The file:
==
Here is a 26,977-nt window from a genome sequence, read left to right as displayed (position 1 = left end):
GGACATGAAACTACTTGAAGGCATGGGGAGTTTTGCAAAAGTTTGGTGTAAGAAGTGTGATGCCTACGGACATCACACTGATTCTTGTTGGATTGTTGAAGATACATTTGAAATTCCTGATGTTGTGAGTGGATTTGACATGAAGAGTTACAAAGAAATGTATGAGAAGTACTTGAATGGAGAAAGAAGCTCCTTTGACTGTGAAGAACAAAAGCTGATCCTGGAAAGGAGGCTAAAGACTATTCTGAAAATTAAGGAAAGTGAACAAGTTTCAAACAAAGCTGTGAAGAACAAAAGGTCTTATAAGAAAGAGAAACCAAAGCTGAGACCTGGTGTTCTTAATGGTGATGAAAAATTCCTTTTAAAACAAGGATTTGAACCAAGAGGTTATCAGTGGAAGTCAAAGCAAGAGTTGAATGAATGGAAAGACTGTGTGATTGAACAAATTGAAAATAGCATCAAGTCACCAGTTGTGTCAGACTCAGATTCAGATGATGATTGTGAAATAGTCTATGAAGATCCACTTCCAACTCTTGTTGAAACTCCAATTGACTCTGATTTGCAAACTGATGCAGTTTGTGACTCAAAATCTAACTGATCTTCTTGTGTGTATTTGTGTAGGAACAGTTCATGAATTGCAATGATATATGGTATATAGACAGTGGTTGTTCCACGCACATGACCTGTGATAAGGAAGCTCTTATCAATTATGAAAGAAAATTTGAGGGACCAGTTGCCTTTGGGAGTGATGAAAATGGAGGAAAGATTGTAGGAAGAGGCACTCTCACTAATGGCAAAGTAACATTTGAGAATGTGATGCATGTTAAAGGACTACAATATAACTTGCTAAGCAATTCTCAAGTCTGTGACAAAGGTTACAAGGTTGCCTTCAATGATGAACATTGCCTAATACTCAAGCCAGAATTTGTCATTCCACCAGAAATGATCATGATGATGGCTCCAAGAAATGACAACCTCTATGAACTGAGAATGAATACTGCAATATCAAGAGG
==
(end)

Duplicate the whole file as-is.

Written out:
Here is a 26,977-nt window from a genome sequence, read left to right as displayed (position 1 = left end):
GGACATGAAACTACTTGAAGGCATGGGGAGTTTTGCAAAAGTTTGGTGTAAGAAGTGTGATGCCTACGGACATCACACTGATTCTTGTTGGATTGTTGAAGATACATTTGAAATTCCTGATGTTGTGAGTGGATTTGACATGAAGAGTTACAAAGAAATGTATGAGAAGTACTTGAATGGAGAAAGAAGCTCCTTTGACTGTGAAGAACAAAAGCTGATCCTGGAAAGGAGGCTAAAGACTATTCTGAAAATTAAGGAAAGTGAACAAGTTTCAAACAAAGCTGTGAAGAACAAAAGGTCTTATAAGAAAGAGAAACCAAAGCTGAGACCTGGTGTTCTTAATGGTGATGAAAAATTCCTTTTAAAACAAGGATTTGAACCAAGAGGTTATCAGTGGAAGTCAAAGCAAGAGTTGAATGAATGGAAAGACTGTGTGATTGAACAAATTGAAAATAGCATCAAGTCACCAGTTGTGTCAGACTCAGATTCAGATGATGATTGTGAAATAGTCTATGAAGATCCACTTCCAACTCTTGTTGAAACTCCAATTGACTCTGATTTGCAAACTGATGCAGTTTGTGACTCAAAATCTAACTGATCTTCTTGTGTGTATTTGTGTAGGAACAGTTCATGAATTGCAATGATATATGGTATATAGACAGTGGTTGTTCCACGCACATGACCTGTGATAAGGAAGCTCTTATCAATTATGAAAGAAAATTTGAGGGACCAGTTGCCTTTGGGAGTGATGAAAATGGAGGAAAGATTGTAGGAAGAGGCACTCTCACTAATGGCAAAGTAACATTTGAGAATGTGATGCATGTTAAAGGACTACAATATAACTTGCTAAGCAATTCTCAAGTCTGTGACAAAGGTTACAAGGTTGCCTTCAATGATGAACATTGCCTAATACTCAAGCCAGAATTTGTCATTCCACCAGAAATGATCATGATGATGGCTCCAAGAAATGACAACCTCTATGAACTGAGAATGAATACTGCAATATCAAGAGG